Consumer Safety in India
Documented, Yes, But Yet to Be Implemented
This is not news to anyone: On 19 August (2013), 37 people, mostly women and children, were killed in Bihar when an express train ploughed into pilgrims at a remote and poorly connected area in the state’s Khagaria District, around 160 km from Patna.
Amarjeet Singh, CUTS International
However, this will certainly be news: In India, consumer safety issues have been dealt with in about 25 legislations and there are constitutional provisions, international conventions and various regulations issued by different regulatory agencies on the issue of safety. And the objective of all of them, as you can guess, is to ‘ensure safety of the consumer’.
Well, in a country where the bare minimum requirements for survival are yet to reach a considerable population, the legislations do not always work. And no, this is no exaggeration.
Numbers As Grim Reminders
The fact is that every two hours a woman in India dies while delivering a child in unsafe conditions. We need to ponder upon other fatalities caused by ‘unsafe’ interventions or non-availability of any sort of health services for the poor. (According to a World Bank 2010 report, India is losing more than six per cent of its gross domestic product [GDP] annually due to premature deaths and preventable illnesses.)
Apart from health services, unsafe road and transport services cause about 4.97 lakh road accidents annually in India (1 accident every minute), resulting in about 1.5 lakh deaths (1 death every 3.7 minutes as per year 2011 data and most of them are youths) and about 4 lakh people getting maimed. A study undertaken by the Planning Commission in 2002 estimated the social cost of road accidents in India at about three per cent of GDP.
Then, there are large numbers of consumers who are affected by the ill effects of food safety violations. The National Survey on Milk Adulteration conducted by the Food Safety and Standards Authority of India (FSSAI) in 2011 revealed 68.4 per cent samples non-conforming to FSSAI standards including presence of detergent powder, which may cause serious health hazards.
Consumer Safety vis-à-vis Service Sector Sufferings
The era of economic liberalization has ushered in rapid changes in the service industry. The services sector forms the backbone of social and economic development. In India, the services sector as a whole contributed as much as 68.6 per cent of the overall average growth in GDP. India is one of the largest consumer market of good and services. The Department of Consumer Affairs, Government of India, being the crusader of consumer rights in India, is working to ensure consumers’ right to safety, but the main focus seems to have been narrowed down to product safety. However, given the increasing scope of services, it is the need of the hour to focus on consumer safety in the services sector.
It is time that safety acts and policies were ‘implemented’, monitored and popularized among the masses. It is time that a policy was framed to first educate the consumer. Empowering consumers with awareness will further result in better and effective implementation of safety regulation and legislations. It will also enhance the visibility, accountability and functioning of agencies mandated to ensure consumers’ right to safety.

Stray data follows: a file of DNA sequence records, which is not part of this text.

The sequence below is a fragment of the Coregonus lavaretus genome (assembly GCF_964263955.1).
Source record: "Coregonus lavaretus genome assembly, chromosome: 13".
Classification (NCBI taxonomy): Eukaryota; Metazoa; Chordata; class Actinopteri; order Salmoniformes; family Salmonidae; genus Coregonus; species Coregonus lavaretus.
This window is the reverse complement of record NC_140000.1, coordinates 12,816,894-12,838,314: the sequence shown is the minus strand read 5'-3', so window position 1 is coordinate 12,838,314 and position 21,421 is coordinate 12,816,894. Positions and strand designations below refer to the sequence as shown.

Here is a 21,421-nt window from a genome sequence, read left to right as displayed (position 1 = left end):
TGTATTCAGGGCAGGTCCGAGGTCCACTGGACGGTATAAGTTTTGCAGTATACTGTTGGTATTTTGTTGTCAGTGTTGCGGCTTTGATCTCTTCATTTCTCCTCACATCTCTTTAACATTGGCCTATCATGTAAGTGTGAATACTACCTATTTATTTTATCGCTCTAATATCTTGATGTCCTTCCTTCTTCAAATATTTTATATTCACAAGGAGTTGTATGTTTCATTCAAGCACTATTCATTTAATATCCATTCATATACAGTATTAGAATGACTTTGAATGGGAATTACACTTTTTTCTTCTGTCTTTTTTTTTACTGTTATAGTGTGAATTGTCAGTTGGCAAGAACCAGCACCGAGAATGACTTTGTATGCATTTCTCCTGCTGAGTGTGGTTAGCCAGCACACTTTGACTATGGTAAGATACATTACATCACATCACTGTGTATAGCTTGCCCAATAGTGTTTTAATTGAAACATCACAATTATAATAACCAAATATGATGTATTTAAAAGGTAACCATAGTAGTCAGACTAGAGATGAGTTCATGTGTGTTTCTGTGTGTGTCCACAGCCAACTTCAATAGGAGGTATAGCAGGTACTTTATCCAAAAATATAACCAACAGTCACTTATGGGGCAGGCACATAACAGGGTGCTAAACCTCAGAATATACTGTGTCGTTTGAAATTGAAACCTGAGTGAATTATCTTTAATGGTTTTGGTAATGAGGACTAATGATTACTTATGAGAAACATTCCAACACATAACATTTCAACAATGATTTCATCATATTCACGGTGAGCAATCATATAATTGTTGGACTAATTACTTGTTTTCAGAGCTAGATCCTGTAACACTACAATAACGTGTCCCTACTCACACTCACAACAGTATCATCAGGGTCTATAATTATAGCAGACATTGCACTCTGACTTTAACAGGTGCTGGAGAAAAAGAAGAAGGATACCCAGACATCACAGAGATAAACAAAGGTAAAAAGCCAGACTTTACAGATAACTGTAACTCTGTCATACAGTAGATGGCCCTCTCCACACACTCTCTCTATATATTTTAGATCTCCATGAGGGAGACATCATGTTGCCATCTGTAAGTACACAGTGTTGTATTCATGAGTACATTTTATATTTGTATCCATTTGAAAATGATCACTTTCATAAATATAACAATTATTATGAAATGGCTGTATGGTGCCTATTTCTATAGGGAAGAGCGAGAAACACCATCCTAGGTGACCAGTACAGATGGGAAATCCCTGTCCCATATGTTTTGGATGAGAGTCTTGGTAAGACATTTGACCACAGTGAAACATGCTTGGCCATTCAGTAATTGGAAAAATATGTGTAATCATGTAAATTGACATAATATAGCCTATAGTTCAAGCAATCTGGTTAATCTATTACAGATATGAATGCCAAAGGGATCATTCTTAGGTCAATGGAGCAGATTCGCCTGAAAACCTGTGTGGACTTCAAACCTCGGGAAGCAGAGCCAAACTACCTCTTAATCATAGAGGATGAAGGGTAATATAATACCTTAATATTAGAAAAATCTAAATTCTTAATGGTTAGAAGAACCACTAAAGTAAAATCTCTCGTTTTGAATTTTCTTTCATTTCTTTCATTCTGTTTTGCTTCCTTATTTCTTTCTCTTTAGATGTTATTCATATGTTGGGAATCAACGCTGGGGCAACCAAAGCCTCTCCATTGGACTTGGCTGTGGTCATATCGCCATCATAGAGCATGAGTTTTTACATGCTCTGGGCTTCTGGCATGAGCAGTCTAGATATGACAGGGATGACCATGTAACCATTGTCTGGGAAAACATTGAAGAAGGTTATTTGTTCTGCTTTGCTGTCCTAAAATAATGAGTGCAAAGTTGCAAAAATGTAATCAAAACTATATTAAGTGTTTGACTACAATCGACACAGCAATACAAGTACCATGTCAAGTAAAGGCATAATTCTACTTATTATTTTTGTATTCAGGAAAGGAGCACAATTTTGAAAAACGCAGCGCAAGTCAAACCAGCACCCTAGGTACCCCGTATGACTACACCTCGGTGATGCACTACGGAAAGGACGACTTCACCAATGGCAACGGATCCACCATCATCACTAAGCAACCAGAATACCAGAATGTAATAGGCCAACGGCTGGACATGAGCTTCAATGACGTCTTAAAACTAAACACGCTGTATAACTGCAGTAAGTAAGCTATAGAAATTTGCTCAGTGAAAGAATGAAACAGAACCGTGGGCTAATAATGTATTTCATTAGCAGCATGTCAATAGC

In a national-level study on ‘State of Indian Consumer’ conducted by CUTS in the year 2012 (with support from Department of Consumer Affairs, Government of India), it was found that there was a serious lack of consumer awareness about safety standards/certification. As revealed by the study, only 22 per cent consumers reported that they always assessed products or services in terms of their potential to cause threat/hazard. In fact, 32 per cent consumers never considered the safety aspect of a product before making a purchase. The proportion of such people is more in rural area as compared to urban area.
Safety Boosts Confidence
Ensuring safety in services will not only save the lives and destinies of millions but also boost consumer confidence, resulting in tremendous growth in the nation’s economy. Of course, the service providers will have to invest a little more to ensure safety standards, but it will be less than the compensation they will need to pay in case of accidents – and this is not counting in the hassle/ignominy/ill repute it will bring to their business.
So, in the collective national interest, the regulatory and implementing agencies, the services providers and the consumers should come together and prepare a joint strategy as well as action plan to ensure consumer safety in India.
A few major accidents in the recent past – clear cases of compromised consumer safety
Amarjeet Singh is a legal professional working as a project coordinator with CUTS International.